Cardiac Rhythm Management
Articles Articles 2016 October

Cardiac Resynchronization Therapy in a Patient with Dextrocardia and Situs Inversus

DOI: 10.19102/icrm.2016.071001

MOHAMMAD AMIN KASHEF, MD, MARA T. SLAWSKY, MD, PhD and MATHIAS STOENESCU, MD

Division of Cardiovascular Disease, Baystate Medical Center, Tufts University School of Medicine Springfield, MA

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ABSTRACT.  Situs inversus totalis with dextrocardia is a rare congenital anomaly and there are only a few case reports of cardiac resynchronization therapy (CRT) implantation in these patients. We describe the procedure of CRT implantation in a patient with dextrocardia.

The authors report no conflicts of interest for the published content.
Manuscript received August 28, 2016, Final version accepted September 30, 2016.

Address correspondence to: Mohammad Amin Kashef, MD, Division of Cardiovascular Disease, Baystate Medical Center, Tufts University School of Medicine, 759 Chestnut Street, Springfield, MA 01199. E-mail: MohammadAmin.Kashef@baystatehealth.org

Case presentation

Cardiac resynchronization therapy (CRT) in patients with dextrocardia can be technically challenging. There are a few case reports of this procedure in the literature.13

A 60-year-old man with dextrocardia and situs inversus totalis, left bundle branch block, and congestive heart failure was referred for CRT defibrillator device implantation. He had non-ischemic cardiomyopathy with New York Heart Association functional class II and left ventricular ejection fraction of 20–25%. Cardiopulmonary exercise testing showed marked reduction in maximal oxygen consumption to 11.5 ml/kg/min.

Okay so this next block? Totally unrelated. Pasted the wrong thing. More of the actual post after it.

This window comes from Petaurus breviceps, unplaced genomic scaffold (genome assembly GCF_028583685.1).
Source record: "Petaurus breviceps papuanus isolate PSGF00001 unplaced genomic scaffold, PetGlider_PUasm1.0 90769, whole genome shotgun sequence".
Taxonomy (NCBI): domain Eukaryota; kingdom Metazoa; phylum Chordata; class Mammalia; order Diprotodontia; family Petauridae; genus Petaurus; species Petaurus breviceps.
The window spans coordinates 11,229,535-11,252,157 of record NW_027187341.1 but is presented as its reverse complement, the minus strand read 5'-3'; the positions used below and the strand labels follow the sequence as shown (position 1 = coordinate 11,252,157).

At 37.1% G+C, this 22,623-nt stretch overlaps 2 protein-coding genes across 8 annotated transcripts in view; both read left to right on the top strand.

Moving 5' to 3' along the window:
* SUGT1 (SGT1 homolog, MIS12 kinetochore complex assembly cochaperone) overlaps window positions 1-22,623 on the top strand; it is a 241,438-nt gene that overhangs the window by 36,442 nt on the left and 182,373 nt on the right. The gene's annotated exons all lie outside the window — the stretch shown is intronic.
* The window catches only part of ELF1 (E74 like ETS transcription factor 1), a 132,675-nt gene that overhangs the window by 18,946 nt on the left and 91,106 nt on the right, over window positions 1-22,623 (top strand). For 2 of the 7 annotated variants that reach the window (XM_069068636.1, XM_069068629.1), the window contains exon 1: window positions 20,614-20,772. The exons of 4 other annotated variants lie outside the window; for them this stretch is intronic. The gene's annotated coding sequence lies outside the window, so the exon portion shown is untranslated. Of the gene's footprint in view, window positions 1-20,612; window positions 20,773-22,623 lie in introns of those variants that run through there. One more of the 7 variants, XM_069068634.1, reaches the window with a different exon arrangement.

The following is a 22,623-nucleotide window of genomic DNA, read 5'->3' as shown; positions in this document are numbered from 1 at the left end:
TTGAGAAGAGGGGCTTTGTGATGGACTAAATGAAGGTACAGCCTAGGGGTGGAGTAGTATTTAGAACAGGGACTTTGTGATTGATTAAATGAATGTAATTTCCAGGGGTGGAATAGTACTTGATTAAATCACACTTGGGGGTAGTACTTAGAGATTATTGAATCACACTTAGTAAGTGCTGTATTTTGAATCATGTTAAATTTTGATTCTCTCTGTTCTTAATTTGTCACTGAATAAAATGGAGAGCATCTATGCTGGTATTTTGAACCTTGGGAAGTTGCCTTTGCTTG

Procedure

A bilateral axillary venogram was performed first to exclude left and right persistent superior vena cava (PSVC). There was no PSVC present. The right axillary vein was cannulated and the right ventricular and atrial leads were implanted. The coronary sinus was cannulated in the right anterior oblique (RAO) projection with a 120-cm-long Daig Response™ CSL (St. Jude Medical, Minnetonka, MN) catheter introduced through a straight Attain™ sheath (Medtronic Inc., Minneapolis, MN). A left anterior oblique (LAO) projection of the CS venogram was obtained as shown in Figure 1. A large straight inferolateral branch appeared suitable for CS lead implantation (arrow in Figure 1). Two Versacore wires (Abbott Vascular Inc., Santa Clara, CA) were used to stabilize the Attain™ sheath and subselect the target branch as shown in Figure 2. The left ventricular lead (Medtronic 4598, Medtronic Inc.) was delivered through the Attain™ sheath into the inferolateral branch over a 0.014 Acuity Whisper™ wire extra distal support (EDS) coronary sinus J-shaped tip (CS-J) (Boston Scientific, Maple Grove, MN). Figure 3 shows the final result. Figure 4 shows the electrocardiogram before and after the CRT.

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Figure 1: The left anterior oblique projection of coronary sinus venogram in a patient with dextrocardia. The arrow points to the straight inferolateral branch that appeared suitable for coronary sinus lead implantation.